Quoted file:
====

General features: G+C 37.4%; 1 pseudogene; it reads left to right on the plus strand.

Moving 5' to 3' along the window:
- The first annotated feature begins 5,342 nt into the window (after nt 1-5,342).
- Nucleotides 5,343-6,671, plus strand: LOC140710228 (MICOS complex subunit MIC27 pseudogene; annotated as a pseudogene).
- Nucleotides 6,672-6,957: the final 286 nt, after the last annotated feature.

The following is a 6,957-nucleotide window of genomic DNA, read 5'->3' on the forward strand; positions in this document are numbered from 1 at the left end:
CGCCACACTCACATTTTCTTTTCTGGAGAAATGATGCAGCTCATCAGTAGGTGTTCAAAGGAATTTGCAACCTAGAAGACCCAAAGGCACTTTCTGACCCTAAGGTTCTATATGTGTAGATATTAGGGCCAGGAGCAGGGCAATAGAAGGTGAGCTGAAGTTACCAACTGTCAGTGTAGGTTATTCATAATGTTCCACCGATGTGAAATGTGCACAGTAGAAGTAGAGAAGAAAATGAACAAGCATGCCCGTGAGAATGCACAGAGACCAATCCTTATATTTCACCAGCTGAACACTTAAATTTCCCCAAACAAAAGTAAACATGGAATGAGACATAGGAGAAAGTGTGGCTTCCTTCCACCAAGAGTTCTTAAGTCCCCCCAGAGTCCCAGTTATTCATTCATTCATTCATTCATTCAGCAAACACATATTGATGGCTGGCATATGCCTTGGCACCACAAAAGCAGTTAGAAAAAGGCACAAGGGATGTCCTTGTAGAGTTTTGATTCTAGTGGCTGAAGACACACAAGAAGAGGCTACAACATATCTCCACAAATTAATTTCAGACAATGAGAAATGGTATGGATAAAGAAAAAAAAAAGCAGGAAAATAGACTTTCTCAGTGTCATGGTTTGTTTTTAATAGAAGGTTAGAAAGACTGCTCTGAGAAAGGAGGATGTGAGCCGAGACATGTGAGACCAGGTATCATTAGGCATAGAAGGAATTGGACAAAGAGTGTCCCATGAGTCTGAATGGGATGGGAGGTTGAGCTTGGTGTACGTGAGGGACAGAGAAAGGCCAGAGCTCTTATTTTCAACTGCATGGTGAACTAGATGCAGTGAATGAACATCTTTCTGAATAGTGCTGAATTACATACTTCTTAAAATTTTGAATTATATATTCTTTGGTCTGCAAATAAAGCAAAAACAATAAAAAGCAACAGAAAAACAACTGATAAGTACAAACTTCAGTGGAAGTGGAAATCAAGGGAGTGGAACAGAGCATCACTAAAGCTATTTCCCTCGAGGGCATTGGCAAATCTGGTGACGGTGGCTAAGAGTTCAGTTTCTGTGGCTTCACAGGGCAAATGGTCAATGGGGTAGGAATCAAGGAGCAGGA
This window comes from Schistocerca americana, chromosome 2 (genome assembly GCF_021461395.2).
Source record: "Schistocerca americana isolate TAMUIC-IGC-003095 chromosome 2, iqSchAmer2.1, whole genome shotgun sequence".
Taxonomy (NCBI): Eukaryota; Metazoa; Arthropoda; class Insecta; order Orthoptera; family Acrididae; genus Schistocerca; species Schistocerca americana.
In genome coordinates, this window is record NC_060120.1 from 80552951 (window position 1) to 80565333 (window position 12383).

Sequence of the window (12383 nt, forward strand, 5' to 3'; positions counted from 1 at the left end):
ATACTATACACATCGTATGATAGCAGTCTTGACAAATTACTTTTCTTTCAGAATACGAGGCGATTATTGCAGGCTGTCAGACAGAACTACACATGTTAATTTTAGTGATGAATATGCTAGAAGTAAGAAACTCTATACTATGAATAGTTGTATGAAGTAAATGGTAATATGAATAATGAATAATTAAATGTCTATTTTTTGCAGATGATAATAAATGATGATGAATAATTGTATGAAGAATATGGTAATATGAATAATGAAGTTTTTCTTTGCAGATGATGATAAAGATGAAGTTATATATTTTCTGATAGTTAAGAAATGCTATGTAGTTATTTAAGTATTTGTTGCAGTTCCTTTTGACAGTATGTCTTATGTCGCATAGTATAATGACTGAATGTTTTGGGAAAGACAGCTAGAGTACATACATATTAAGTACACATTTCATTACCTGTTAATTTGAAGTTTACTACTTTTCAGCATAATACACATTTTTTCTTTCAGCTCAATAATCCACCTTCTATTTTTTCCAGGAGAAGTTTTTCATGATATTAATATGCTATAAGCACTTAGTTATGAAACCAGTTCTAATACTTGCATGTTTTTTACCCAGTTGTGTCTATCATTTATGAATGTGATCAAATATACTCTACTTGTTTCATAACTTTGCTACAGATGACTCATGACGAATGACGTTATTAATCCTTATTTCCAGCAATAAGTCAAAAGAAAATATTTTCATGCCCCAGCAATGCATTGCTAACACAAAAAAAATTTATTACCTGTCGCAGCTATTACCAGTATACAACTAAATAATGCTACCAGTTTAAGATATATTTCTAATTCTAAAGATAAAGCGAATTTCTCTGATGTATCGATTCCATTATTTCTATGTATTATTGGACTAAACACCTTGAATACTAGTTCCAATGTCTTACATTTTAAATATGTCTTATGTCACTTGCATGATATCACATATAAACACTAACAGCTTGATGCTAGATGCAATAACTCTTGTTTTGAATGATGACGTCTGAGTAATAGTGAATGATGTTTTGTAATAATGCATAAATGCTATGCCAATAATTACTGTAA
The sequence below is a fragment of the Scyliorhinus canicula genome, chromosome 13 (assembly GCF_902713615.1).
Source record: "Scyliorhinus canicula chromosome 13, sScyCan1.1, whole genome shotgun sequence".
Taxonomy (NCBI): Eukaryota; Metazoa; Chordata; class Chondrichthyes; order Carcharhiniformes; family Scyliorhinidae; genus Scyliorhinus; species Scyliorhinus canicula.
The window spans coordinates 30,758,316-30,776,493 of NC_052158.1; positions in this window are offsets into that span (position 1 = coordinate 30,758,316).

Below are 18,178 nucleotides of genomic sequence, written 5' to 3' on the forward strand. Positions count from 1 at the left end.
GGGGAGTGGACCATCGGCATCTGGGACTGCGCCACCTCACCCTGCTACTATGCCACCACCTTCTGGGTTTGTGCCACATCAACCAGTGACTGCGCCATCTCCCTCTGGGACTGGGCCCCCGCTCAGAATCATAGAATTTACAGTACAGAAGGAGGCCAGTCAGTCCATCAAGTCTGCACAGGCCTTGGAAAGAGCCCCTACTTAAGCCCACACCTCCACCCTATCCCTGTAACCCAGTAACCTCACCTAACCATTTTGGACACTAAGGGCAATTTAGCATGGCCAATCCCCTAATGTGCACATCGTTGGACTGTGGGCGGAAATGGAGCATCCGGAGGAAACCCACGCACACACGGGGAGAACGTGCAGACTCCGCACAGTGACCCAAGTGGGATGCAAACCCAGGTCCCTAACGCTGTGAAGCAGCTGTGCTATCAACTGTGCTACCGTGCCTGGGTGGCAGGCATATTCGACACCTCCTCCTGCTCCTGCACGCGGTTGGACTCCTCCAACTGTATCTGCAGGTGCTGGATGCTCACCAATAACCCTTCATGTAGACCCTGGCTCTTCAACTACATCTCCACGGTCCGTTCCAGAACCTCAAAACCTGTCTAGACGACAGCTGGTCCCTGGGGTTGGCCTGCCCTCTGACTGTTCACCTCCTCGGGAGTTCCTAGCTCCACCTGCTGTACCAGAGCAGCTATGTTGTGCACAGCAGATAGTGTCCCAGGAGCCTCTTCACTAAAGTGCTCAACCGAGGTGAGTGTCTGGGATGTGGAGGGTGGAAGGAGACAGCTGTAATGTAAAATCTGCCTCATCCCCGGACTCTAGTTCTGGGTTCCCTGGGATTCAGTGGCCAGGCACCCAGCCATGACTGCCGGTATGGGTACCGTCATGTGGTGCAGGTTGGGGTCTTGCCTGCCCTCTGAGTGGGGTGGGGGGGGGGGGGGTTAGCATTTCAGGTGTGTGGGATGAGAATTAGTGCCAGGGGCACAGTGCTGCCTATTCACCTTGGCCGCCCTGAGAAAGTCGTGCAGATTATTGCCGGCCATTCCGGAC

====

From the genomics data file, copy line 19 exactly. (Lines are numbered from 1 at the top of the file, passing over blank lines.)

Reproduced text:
GGGGAGTGGACCATCGGCATCTGGGACTGCGCCACCTCACCCTGCTACTATGCCACCACCTTCTGGGTTTGTGCCACATCAACCAGTGACTGCGCCATCTCCCTCTGGGACTGGGCCCCCGCTCAGAATCATAGAATTTACAGTACAGAAGGAGGCCAGTCAGTCCATCAAGTCTGCACAGGCCTTGGAAAGAGCCCCTACTTAAGCCCACACCTCCACCCTATCCCTGTAACCCAGTAACCTCACCTAACCATTTTGGACACTAAGGGCAATTTAGCATGGCCAATCCCCTAATGTGCACATCGTTGGACTGTGGGCGGAAATGGAGCATCCGGAGGAAACCCACGCACACACGGGGAGAACGTGCAGACTCCGCACAGTGACCCAAGTGGGATGCAAACCCAGGTCCCTAACGCTGTGAAGCAGCTGTGCTATCAACTGTGCTACCGTGCCTGGGTGGCAGGCATATTCGACACCTCCTCCTGCTCCTGCACGCGGTTGGACTCCTCCAACTGTATCTGCAGGTGCTGGATGCTCACCAATAACCCTTCATGTAGACCCTGGCTCTTCAACTACATCTCCACGGTCCGTTCCAGAACCTCAAAACCTGTCTAGACGACAGCTGGTCCCTGGGGTTGGCCTGCCCTCTGACTGTTCACCTCCTCGGGAGTTCCTAGCTCCACCTGCTGTACCAGAGCAGCTATGTTGTGCACAGCAGATAGTGTCCCAGGAGCCTCTTCACTAAAGTGCTCAACCGAGGTGAGTGTCTGGGATGTGGAGGGTGGAAGGAGACAGCTGTAATGTAAAATCTGCCTCATCCCCGGACTCTAGTTCTGGGTTCCCTGGGATTCAGTGGCCAGGCACCCAGCCATGACTGCCGGTATGGGTACCGTCATGTGGTGCAGGTTGGGGTCTTGCCTGCCCTCTGAGTGGGGTGGGGGGGGGGGGGGTTAGCATTTCAGGTGTGTGGGATGAGAATTAGTGCCAGGGGCACAGTGCTGCCTATTCACCTTGGCCGCCCTGAGAAAGTCGTGCAGATTATTGCCGGCCATTCCGGAC